Cookies on this website
We use cookies to ensure that we give you the best experience on our website. If you click 'Continue' we'll assume that you are happy to receive all cookies and you won't see this message again. Click 'Find out more' for information on how to change your cookie settings.

Human-Centric Drug Discovery is a new Oxford University spinout company from Professor Zameel Cader's lab.

Caleb Webber and Zameel Cader standing outside the ScienceOxford Centre
Professors Caleb Webber and Zameel Cader

The company

Human-Centric is a new company founded by Zameel Cader, Caleb Webber and James Peach. They have received seed funding from Oxford Science Enterprises and are establishing their purpose-built facilities at the Wood Centre for Innovation, Headington, Oxford. They are looking for talented post-doctoral researchers to join the team and further develop the human stem cell disease models as well as bio-informaticians to advance the informatics.

The approach

Finding drug targets typically is a bottom-up process – ideally starting with a genetic association for a disease and then working out how a candidate gene might drive disease processes which in turn reveal druggable targets. For many common and disabling neurological disorders it continues to be very challenging to get to a target this way because the genetic associations in common disorders do not easily illuminate the relevant mechanisms, and positive signals in preclinical models do not translate into safe or effective drugs in humans.

Neurological disorders are among the most disabling disorders world-wide and as a clinician-scientist, I am always looking for ways to accelerate the drug discovery process. Human-Centric is a really exciting opportunity to take our latest lab research to the clinic. - Professor Zameel Cader

Human-Centric uses an alternative and complementary top-down approach. Many clinically approved drugs will modulate multiple targets in addition to the main intended target. Mainly this causes unwanted side-effects but in some cases, it can also lead to unexpected benefits. Take a drug like candesartan – developed for high blood pressure by targeting the angiotensin receptor. It turns out candesartan is very effective for migraine prevention unrelated to its effects on blood pressure. This is the well-known process of re-purposing, however in re-purposing the original target then becomes a side-effect, and the original patent may prevent further commercial development. Human-Centric works instead to isolate and identify the alternative target that the existing drug is binding. This alternative target then represents a de-risked and possibly novel target for a new drug discovery programme. The advantage is that the drug discovery process is starting from a place where it is known that a drug against that target is clinically effective and safe.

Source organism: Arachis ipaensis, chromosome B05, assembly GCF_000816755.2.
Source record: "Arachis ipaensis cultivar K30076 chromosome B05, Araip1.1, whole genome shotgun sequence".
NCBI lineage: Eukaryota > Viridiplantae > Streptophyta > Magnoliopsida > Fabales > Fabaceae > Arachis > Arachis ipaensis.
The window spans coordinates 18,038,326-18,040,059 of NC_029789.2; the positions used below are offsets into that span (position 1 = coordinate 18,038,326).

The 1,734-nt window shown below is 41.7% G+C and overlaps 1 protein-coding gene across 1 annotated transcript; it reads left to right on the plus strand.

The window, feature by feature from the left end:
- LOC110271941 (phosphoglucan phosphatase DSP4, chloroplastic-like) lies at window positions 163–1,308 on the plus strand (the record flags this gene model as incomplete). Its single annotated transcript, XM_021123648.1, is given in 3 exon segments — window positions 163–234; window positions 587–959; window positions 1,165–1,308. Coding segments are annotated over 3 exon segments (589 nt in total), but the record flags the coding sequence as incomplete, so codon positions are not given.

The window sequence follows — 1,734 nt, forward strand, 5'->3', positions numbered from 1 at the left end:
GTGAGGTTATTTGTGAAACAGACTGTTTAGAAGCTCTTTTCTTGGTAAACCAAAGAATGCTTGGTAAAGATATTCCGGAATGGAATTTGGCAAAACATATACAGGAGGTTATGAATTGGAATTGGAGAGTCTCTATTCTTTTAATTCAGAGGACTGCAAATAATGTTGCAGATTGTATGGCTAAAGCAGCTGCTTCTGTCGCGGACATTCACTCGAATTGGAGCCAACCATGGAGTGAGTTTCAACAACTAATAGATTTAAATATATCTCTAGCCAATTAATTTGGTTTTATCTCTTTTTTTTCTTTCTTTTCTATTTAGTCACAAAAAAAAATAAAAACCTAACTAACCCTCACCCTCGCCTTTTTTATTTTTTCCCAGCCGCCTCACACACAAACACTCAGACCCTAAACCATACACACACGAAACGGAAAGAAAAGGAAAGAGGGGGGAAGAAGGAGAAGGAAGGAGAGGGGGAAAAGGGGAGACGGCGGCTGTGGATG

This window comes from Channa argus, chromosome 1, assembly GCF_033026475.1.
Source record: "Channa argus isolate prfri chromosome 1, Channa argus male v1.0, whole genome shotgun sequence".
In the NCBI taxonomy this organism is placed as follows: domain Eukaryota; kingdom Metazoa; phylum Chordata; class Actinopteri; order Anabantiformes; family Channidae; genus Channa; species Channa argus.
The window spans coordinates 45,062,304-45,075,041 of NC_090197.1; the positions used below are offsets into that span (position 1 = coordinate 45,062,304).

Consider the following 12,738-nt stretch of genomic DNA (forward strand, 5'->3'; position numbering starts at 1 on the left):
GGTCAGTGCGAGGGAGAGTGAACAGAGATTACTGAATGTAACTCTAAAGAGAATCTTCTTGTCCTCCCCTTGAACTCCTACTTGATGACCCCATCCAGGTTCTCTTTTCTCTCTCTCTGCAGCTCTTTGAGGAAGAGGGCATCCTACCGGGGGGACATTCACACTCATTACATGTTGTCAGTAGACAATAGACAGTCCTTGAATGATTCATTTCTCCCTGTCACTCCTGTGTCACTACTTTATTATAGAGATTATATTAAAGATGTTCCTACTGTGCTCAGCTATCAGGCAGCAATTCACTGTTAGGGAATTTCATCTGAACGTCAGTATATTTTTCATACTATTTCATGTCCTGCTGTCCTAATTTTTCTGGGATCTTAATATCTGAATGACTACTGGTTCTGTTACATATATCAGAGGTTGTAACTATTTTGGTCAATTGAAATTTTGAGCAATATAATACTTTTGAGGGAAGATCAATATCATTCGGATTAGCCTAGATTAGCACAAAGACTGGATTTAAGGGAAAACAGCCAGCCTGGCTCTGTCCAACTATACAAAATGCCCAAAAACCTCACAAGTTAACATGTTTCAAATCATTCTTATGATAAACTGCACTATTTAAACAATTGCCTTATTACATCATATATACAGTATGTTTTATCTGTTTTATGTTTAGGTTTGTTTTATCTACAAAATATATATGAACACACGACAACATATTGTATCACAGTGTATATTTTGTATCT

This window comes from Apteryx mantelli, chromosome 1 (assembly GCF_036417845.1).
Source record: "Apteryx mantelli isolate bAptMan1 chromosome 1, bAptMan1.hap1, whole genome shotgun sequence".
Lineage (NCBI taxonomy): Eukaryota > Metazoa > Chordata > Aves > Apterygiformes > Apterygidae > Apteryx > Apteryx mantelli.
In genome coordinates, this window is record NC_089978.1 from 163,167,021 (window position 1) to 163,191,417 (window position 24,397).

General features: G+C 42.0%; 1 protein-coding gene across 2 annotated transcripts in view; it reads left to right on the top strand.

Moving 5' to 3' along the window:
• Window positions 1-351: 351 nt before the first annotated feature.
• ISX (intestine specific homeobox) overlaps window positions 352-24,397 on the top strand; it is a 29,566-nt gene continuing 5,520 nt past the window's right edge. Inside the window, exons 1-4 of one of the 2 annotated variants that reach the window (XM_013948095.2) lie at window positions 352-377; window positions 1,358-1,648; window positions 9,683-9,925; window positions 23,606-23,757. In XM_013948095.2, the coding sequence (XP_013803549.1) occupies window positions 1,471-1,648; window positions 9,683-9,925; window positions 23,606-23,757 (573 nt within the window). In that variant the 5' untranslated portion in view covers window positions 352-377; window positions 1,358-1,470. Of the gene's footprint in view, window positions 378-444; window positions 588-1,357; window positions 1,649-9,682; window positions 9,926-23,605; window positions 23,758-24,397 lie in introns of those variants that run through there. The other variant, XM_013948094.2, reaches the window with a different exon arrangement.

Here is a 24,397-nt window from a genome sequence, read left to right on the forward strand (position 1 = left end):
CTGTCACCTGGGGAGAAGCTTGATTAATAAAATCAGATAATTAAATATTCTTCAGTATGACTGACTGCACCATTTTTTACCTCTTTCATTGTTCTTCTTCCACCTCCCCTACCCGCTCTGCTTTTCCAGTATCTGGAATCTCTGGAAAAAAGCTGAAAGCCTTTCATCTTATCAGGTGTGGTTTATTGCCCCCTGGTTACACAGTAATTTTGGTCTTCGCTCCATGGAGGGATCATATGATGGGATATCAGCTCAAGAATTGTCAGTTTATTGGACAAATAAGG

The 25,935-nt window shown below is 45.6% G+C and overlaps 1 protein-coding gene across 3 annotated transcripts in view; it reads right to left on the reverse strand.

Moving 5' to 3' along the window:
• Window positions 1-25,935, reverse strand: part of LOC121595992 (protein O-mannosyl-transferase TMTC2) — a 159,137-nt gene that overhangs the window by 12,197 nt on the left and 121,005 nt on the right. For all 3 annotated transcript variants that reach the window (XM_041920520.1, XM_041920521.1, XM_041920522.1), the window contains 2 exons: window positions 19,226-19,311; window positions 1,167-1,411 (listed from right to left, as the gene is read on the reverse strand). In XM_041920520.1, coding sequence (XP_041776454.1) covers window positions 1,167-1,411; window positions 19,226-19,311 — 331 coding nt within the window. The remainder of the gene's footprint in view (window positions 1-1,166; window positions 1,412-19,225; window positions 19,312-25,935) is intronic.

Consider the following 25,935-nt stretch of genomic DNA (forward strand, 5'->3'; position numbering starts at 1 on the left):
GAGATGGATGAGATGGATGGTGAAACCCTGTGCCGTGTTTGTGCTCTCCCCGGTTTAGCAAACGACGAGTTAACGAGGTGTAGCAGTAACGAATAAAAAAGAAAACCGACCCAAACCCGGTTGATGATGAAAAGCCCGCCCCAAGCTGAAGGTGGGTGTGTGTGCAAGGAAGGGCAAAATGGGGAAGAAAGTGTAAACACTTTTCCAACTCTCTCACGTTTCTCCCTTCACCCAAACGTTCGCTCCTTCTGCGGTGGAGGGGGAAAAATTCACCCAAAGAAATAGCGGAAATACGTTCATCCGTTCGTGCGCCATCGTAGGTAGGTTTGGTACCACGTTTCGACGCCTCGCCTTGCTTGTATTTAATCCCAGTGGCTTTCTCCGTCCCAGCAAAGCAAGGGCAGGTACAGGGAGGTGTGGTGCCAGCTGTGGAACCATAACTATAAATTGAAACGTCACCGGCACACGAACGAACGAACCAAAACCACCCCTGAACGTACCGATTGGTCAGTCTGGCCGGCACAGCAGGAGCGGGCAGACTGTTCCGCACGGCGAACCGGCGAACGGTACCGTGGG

Human-Centric has developed a unique platform to be able to undertake this drug-discovery approach at scale. This involves integrating clinical health record informatics, disease- and therapy-relevant human cellular assays and genomics to ensure that the nominated targets have robust validation. The Cader lab applied this approach to headache and migraine as proof of concept and this has now been licensed by Oxford University Innovation to Human-Centric.

The approach can be applied to any common disorder from Parkinson's Disease to diabetes. The company will focus on neurological disorders and intends to work with pharmaceutical companies to provide de-risked targets as well as develop in-house assets. Drug-discovery programmes cost several billions of dollars and have a very high failure rate. Human-Centric's platform will significantly increase the chances of success.

James Peach (Human-Centric's CEO) commented: 'I'm delighted to have founded Human Centric with Professors Cader and Webber to bring their ground-breaking cell and data work a step closer to patients. We're absolutely focused on using more human data to develop better treatments, and we're looking forward to building the scientific team and external partnerships in 2022.'

Similar stories

Magnetic signatures of the brain characterised in UK Biobank imaging study

A study published this week in Nature Neuroscience demonstrates how studying the magnetic properties of tissue may provide a unique window into brain health and disease.

NICE recommends offering app-based treatment for people with insomnia instead of sleeping pills

Hundreds of thousands of people suffering from insomnia who would usually be prescribed sleeping pills could be offered an app-based treatment programme instead, NICE has said.

Developmental dynamics of the neural crest–mesenchymal axis in creating the thymic microenvironment

A new paper from researchers at the Department of Paediatrics and the Nuffield Department of Clinical Neurosciences has shown that fibroblasts in the thymus, often considered simply as dull “structural” cells, are much more complex than previously thought.

How to use the science of the body clock to improve our sleep and health

Professor Russell Foster has written a new book about circadian neuroscience which is published by Penguin this week. This book review by Jacqueline Pumphrey was first published on the University of Oxford website.

Funding awarded for autoimmune disease research

Dr Kate Attfield awarded project funding by Connect Immune Research and The Lorna and Yuti Chernajovsky Biomedical Research Foundation.